Of late, I’ve been thinking a great deal on how people learn – how they “stay current” in their profession, to resurrect a buzzword from longer ago than I wish to recall. That got me thinking.
What have people done to learn something recently?
Let me see if I can explain where part of this thought developed from.
In the “Liturgical Year” I am writing this in the Second Week of Advent – the time of religious and spiritual preparation for Christmas. The Sermon/Homily this last Sunday was one that featured a note of irony. The gist of it was that Advent, the season of preparation, is one of waiting. People get ready for something they know is coming, but are not sure when it will actually come. The priest’s point was that in an era when Christmas music starts on the radio and in shopping malls a day or two after Hallowe’en, when society is rushing toward a fixed date, the Church is asking people to pause and consider what may be coming.
On top of this, a few years ago, before the previous pastor retired, he gave a sermon about this same time of year. He stood in the middle of the church, the main aisle, and pointed at the stained glass windows that ran the length of the church – both sides. They really are lovely to look at.
Anyway, the pastor made a comment that many people’s idea around matters of faith are those of a small child – the same basic things one learns in school, maybe age 7 or 8. People like the idea of Christmas and the child in the manger and the shepherds and the lights and tinsel and what-not. But they don’t like the “opposite bookend” as the pastor described it. They don’t like the story of that same child beaten, flogged and executed in a manner that boggles the mind of most people in this day and age.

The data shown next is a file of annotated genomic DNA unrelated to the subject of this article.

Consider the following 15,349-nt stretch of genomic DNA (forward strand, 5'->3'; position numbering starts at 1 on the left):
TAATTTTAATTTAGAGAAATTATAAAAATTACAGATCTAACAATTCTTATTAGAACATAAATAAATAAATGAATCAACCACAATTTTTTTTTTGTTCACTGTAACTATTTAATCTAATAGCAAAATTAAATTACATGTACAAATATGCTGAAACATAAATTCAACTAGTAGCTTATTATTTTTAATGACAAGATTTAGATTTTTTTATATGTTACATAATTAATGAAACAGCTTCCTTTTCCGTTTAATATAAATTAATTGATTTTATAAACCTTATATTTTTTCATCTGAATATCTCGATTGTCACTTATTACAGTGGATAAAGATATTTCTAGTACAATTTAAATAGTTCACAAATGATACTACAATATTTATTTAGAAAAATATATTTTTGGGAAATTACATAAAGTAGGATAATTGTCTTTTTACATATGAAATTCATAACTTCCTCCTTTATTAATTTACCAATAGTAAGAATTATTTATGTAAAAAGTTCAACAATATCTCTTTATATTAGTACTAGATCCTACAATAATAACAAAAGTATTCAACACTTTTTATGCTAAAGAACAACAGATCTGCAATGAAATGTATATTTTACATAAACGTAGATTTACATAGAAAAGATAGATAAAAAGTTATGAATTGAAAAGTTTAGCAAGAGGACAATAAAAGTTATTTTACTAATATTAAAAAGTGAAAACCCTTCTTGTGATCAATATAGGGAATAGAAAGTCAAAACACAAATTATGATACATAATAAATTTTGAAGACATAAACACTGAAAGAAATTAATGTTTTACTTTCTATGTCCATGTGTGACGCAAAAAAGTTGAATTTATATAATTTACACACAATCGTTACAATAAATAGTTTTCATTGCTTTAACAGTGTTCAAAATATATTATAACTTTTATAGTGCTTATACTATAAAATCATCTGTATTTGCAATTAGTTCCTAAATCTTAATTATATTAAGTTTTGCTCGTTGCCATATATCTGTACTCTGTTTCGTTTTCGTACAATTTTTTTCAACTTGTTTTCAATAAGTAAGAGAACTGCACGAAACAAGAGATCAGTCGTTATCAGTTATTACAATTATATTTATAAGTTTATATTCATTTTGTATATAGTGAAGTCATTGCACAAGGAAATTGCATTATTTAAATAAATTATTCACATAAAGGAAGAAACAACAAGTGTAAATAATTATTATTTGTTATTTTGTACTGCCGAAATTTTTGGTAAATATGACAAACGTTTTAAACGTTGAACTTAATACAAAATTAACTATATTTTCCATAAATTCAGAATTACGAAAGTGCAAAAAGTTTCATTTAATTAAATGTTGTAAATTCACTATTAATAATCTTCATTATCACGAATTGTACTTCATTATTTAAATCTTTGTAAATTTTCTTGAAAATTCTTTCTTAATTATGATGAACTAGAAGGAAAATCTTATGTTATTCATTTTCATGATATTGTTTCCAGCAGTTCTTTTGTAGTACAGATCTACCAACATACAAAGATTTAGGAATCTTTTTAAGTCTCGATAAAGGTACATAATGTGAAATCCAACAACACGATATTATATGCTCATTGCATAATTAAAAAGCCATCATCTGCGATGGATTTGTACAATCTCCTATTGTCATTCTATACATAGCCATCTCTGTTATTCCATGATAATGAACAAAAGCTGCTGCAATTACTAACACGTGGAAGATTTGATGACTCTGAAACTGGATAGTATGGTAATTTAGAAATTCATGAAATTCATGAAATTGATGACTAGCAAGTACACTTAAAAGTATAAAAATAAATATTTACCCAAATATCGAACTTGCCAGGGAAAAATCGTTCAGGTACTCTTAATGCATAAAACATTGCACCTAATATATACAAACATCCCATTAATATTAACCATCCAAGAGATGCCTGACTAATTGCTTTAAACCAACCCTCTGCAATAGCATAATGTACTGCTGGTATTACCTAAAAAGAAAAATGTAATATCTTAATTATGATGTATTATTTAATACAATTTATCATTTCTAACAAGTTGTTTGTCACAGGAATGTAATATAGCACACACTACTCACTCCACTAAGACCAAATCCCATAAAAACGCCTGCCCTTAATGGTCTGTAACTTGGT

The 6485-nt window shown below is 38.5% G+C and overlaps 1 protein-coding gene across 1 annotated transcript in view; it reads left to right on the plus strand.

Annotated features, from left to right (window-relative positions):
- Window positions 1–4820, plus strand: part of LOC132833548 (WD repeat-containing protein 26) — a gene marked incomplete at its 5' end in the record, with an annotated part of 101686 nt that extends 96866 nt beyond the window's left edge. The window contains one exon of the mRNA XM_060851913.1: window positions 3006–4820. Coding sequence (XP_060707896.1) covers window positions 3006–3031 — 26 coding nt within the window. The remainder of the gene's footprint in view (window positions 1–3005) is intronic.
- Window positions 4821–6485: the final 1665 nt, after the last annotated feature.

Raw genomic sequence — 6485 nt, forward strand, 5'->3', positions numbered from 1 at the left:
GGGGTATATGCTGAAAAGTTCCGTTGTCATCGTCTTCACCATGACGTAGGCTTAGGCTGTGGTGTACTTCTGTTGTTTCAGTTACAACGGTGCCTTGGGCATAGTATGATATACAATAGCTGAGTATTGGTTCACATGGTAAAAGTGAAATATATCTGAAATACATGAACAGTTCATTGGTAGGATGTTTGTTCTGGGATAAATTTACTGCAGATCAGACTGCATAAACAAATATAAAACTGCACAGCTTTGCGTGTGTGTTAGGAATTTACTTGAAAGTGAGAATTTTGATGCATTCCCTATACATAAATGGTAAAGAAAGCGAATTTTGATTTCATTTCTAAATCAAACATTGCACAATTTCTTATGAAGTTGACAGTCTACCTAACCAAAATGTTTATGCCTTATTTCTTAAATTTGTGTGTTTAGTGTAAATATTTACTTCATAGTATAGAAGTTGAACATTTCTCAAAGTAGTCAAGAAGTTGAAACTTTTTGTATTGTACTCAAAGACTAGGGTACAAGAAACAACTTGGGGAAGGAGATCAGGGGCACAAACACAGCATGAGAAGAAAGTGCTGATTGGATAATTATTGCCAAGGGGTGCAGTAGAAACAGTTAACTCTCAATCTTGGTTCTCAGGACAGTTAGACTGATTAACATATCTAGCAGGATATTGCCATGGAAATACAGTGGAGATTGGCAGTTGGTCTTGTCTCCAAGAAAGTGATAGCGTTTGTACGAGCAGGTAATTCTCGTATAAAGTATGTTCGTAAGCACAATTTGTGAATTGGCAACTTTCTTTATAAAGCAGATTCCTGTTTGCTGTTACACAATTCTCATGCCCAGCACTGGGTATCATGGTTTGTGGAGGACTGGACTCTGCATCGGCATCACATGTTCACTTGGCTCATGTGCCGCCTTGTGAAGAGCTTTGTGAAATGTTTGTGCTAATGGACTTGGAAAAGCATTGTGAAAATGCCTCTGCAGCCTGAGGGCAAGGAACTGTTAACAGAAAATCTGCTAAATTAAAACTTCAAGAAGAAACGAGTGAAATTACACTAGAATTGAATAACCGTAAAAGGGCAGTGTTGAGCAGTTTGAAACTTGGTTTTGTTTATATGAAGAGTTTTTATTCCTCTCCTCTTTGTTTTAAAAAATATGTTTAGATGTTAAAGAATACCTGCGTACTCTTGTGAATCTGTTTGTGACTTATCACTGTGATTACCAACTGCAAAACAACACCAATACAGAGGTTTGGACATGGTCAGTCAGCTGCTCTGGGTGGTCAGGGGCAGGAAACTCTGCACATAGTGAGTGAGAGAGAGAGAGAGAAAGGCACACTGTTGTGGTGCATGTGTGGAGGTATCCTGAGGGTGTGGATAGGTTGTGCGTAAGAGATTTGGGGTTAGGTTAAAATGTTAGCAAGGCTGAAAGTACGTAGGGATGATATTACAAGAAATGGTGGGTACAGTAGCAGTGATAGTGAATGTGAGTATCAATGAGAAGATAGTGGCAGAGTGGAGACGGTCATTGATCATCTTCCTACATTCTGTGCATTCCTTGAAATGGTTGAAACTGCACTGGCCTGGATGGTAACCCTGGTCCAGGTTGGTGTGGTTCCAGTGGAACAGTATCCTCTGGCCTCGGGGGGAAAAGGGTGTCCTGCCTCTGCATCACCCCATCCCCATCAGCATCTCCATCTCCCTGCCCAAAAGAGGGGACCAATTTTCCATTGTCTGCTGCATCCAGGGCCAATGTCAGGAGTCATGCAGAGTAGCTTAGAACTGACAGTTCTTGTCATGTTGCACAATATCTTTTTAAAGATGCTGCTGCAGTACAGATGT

As he was talking about this – he pointed to two windows. One, on his right, depicted the Christmas story. The other, on his left, exactly opposite the first, depicted Good Friday – the death of the same baby. His statement was simple. We can’t accept the simple, childhood story without looking at the hard truth that accompanies it.
As mature adults, we need to step beyond the things we “learned” early on – either as children in school or as fledgling software professionals.
When was the last time we challenged our own beliefs and presumptions? When was the last time we critically considered what we were about? Have we become complacent?
Are we still operating based on our childhood understandings? Are we still operating on things we learned years ago and have not thought about? Are we passing on this same “wisdom” to people without a deeper understanding?
Should we simply accept the pronouncements of people whose learning and understanding stopped when they were 7 or 8 years of age? What about “professionals” whose learning stopped 10 or 15 years ago? How about 25 years ago?